After listening to two of my housemates pine for their
mothers’ homemade Indian food and after hearing their
critiques of Ann Arbor’s Indian restaurants (in which they
declared that no food compared to mom’s), I welcomed the
opportunity to accompany them to Madras Masala, the most recent
addition to Ann Arbor’s Indian restaurant collection.

Janna Hutz
Just like mom makes it. (FOREST CASEY/Daily)

Madras Masala, with its cumin-colored walls and colorful
cuisine, is just a hop away from campus. The restaurant takes its
name from two Indian words. Madras is the name of the southern
seaside capital city of the state of Tamil Nadu, located on the Bay
of Bengal. Masala, a culinary term used all over India to refer to
a spice, a blend of spices, or a method of cooking. The menu boasts
not only south Indian fare, but Indo-Chinese and Moghlai dishes as
well and many vegetarian options.

Within the borders of India, there exists a great spectrum of
culinary variation. South Indian cuisine differs from that of the
North in a number of ways, including the selection of spices, the
incorporation of small amounts of coconut, the methods of cooking
and the presence of special lentils (dals) and soups.

Dosa and uttapam are two traditional Southern dishes that appear
prominently on the menu at Madras. A dosa is a thin
crêpe-like pancake that can be served alone or with other
foods. The thickness and spice level of the dosa varies but it is
served with a selection of chutneys. An uttapam is a thicker
version of dosa used as bread or topped with vegetables.

One of my favorite things about Indian food is the intricacy of
the flavors. There is no such thing as homogenous taste; complexity
is the name of the game. One spice rarely dominates, and a
magically harmonious balance prevents the individual character of
any spice from completely disappearing. The mystery that surrounds
the blending of spices continues to baffle me, so all I can do is
enjoy the dishes crafted by those who have mastered the art.

For those unfamiliar with Indian cuisine, be cautious of the
spice level. If you are worried that a dish will be too hot, ask
your server to see if it can be adjusted to your taste. A Masala
dosa, basic and tasty, is a good introduction to Southern Indian

In principle, I think that the best way to enjoy Indian food is
to order a number of dishes for the table to share. However, I
couldn’t resist the promised warmth of soup on a bitter cold
night and so I started with a rather selfish appetizer. Piping hot
when it arrived, the tomato soup was thick, flavorful and agreeably
piquant. The fresh coriander garnish provided not only a nice color
contrast between the red of the soup and the green of the herb, but
also had added another layer to the flavor of the soup.

Next, we ordered two dosas for the table, one Mysore Dosa, which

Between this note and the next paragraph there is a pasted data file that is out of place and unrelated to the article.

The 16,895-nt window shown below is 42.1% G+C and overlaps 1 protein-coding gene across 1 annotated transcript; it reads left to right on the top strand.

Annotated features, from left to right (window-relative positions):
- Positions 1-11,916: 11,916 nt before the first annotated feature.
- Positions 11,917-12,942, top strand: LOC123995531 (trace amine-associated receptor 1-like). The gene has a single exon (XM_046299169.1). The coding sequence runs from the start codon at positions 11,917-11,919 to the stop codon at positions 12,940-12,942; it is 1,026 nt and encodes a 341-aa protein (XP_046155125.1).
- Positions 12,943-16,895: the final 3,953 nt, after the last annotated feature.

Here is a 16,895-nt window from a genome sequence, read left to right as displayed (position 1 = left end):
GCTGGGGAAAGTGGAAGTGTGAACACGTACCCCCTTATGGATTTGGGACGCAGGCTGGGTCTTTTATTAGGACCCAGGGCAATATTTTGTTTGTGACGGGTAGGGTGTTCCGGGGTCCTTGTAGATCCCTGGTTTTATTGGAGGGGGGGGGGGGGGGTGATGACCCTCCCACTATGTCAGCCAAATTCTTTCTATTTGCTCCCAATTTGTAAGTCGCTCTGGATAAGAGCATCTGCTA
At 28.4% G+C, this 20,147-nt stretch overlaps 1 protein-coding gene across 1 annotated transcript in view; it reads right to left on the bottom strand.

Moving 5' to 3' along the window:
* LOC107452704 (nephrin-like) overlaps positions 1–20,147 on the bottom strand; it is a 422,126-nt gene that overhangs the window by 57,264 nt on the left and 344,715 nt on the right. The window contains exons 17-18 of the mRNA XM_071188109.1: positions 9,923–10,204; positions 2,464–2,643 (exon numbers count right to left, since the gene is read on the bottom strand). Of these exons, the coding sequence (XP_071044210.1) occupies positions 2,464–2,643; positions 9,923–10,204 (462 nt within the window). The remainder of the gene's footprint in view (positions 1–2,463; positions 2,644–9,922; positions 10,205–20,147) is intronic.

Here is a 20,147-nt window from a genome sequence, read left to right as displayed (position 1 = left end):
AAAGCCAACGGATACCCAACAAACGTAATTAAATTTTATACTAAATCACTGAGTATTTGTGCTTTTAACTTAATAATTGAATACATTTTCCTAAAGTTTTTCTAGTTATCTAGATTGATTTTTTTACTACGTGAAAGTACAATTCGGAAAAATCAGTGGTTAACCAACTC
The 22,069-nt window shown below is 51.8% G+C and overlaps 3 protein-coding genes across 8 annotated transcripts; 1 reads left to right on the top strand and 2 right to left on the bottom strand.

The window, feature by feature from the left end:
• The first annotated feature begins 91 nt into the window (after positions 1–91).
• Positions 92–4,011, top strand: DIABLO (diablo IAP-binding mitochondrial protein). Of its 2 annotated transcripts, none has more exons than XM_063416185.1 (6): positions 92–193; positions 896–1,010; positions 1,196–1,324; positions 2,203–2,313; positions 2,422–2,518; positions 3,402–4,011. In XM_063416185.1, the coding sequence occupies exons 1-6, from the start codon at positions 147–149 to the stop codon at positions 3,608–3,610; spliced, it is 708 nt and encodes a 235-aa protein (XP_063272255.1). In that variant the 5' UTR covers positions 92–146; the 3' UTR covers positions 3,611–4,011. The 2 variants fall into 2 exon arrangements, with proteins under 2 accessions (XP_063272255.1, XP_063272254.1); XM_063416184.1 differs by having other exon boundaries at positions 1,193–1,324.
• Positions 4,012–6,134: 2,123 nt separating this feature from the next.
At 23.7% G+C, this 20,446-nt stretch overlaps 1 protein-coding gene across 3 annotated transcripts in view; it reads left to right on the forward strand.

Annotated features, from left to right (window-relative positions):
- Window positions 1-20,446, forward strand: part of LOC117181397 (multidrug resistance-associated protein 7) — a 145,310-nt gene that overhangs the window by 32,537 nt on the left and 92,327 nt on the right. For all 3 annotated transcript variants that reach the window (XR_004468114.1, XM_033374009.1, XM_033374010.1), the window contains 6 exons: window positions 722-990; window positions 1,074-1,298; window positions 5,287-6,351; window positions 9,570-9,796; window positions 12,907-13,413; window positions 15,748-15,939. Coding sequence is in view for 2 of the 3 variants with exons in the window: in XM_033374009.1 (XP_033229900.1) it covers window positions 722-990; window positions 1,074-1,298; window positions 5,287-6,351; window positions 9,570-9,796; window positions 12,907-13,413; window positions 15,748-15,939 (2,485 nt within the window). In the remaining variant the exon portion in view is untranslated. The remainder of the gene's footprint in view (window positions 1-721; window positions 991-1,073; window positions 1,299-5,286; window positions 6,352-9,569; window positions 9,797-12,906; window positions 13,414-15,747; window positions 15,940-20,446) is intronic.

was paper-thin and spread with a spicy chutney, and a Madras Masala
Special Dosa, which was a bit thicker and filled with potato and
onion. Each was served with three dipping sauces, two to cool the
fire, coconut chutney and a tomato-based sauce, and a third,
dangerously hot sauce, to increase the heat if the kitchen’s
spicing of the dosa wasn’t adequate.

Arriving with a good amount of spice, I found that adding the
very spicy sauce catapulted me past my spice threshold. In
contrast, the sweet coconut chutney had a very soothing effect on
my enflamed taste buds.

A word of caution: A dosa, although fairly thin, is deceivingly
filling and a meal in itself. If you are having more dishes
following the dosa, opt for an unfilled dosa to conserve valuable
stomach space, or, bring along many friends to share the

We continued our dinner with lamb vindaloo, a northern dish and
vegetable briyani (a rice dish cooked in a sealed pot). Both were
excellent, but the lamb was slightly better. Served in a thick
gravy that when prepared at a medium spice level wasn’t too
hot, the lamb had a tangy, almost sour, aftertaste.

In spite of very leisurely service, the meal was declared a
success and even my most discerning housemate was pleased. The only
criticism was that the Northern Indian dishes were not as
satisfying as their southern cuisines. Future customers should
stick to the South Indian specialties Madras has to offer.

Dinner entrées are very reasonably priced from $5.95 to
$11.95 and dosas run between $4.95 and $7.95 and a dosa lunch
buffet is available daily for $7.95 Monday thru Friday and for
$8.95 Saturday and Sunday. Carry-out is also available.

Madras Masala is located at 328 Maynard Street. It is open
Monday-Friday for lunch 11:30a.m. – 3p.m. and dinner 5-10p.m. Open
Saturday noon-10:30p.m. and Sunday noon-9:30p.m.

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